Related topics: cells · immune cells · immune response · bacteria · protein

Friendly fungi announce themselves to their hosts

For many years after discovering a diverse population of sometimes dangerous microbes constantly living in our intestines, scientists described the situation as a form of living with the enemy. But when it comes to commensal ...

Bacteria with recording function capture gut health status

Researchers from ETH Zurich, University Hospital of Bern and the University of Bern have equipped gut bacteria with data logger functionality as a way of monitoring which genes are active in the bacteria. These microorganisms ...

Hydroponic native plants to detox PFAS-contaminated water

They're the non-stick on Teflon cookware, the stain resistance in Scotchgard, and the suppression factor in firefighting foam, but while the staying power of PFAS chemicals was once revered, it's now infamous as PFAS substances ...

Viewing a microcosm through a physics lens

"What can physics offer biology?" This was how Alison Patteson, assistant professor in the College of Arts and Sciences' physics department and also a faculty member in the BioInspired Institute, began the explanation of ...

How mechanical stimuli trigger cellular signaling

Breathing, seeing, hearing—the family of G protein-coupled receptors (GPCRs) is involved in a variety of physiological processes and is also the cause of diverse diseases. As has now been discovered by a team of scientists ...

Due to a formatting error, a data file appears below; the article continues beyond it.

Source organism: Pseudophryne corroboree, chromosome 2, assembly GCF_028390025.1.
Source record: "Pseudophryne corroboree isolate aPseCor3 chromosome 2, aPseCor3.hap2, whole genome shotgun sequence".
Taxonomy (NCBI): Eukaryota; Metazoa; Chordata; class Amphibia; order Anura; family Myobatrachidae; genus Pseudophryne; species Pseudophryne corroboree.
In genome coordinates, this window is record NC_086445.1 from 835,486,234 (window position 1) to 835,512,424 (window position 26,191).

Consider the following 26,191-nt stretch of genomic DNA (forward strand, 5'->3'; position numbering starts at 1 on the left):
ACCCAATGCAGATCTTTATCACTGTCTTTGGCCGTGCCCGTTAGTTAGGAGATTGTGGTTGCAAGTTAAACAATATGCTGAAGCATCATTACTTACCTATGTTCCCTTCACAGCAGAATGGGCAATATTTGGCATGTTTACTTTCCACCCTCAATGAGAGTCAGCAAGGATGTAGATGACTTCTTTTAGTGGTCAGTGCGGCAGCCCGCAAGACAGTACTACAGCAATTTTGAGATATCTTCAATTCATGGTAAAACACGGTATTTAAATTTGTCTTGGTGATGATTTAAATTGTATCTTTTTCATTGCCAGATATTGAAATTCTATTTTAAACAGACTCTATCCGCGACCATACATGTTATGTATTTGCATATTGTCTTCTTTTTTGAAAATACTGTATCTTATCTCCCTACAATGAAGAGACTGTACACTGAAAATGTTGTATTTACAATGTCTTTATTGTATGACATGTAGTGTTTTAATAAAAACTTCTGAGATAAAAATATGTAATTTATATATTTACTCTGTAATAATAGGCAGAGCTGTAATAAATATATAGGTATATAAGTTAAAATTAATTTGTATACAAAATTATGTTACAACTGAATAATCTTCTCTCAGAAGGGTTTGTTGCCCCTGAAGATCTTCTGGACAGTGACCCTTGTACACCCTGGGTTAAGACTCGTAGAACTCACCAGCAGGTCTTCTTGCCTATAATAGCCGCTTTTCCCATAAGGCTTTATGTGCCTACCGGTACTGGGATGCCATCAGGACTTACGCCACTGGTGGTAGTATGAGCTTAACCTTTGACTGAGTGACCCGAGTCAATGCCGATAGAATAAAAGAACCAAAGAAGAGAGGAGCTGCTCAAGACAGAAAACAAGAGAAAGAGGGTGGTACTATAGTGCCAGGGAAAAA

page 1 from 40

Immune system

An immune system is a collection of biological processes within an organism that protects against disease by identifying and killing pathogens and tumour cells. It detects a wide variety of agents, from viruses to parasitic worms, and needs to distinguish them from the organism's own healthy cells and tissues in order to function properly. Detection is complicated as pathogens can evolve rapidly, producing adaptations that avoid the immune system and allow the pathogens to successfully infect their hosts.

To survive this challenge, multiple mechanisms evolved that recognize and neutralize pathogens. Even simple unicellular organisms such as bacteria possess enzyme systems that protect against viral infections. Other basic immune mechanisms evolved in ancient eukaryotes and remain in their modern descendants, such as plants, fish, reptiles, and insects. These mechanisms include antimicrobial peptides called defensins, phagocytosis, and the complement system. Vertebrates such as humans have even more sophisticated defense mechanisms. The immune systems of vertebrates consist of many types of proteins, cells, organs, and tissues, which interact in an elaborate and dynamic network. As part of this more complex immune response, the human immune system adapts over time to recognise specific pathogens more efficiently. This adaptation process is referred to as "adaptive immunity" or "acquired immunity" and creates immunological memory. Immunological memory created from a primary response to a specific pathogen, provides an enhanced response to secondary encounters with that same, specific pathogen. This process of acquired immunity is the basis of vaccination.

Disorders in the immune system can result in disease. Immunodeficiency occurs when the immune system is less active than normal, resulting in recurring and life-threatening infections. Immunodeficiency can either be the result of a genetic disease, such as severe combined immunodeficiency, or be produced by pharmaceuticals or an infection, such as the acquired immune deficiency syndrome (AIDS) that is caused by the retrovirus HIV. In contrast, autoimmune diseases result from a hyperactive immune system attacking normal tissues as if they were foreign organisms. Common autoimmune diseases include Hashimoto's Thyroiditis, rheumatoid arthritis, diabetes mellitus type 1 and lupus erythematosus. Immunology covers the study of all aspects of the immune system which has significant relevance to human health and diseases. Further investigation in this field is expected to play a serious role in promotion of health and treatment of diseases.

This text uses material from Wikipedia, licensed under CC BY-SA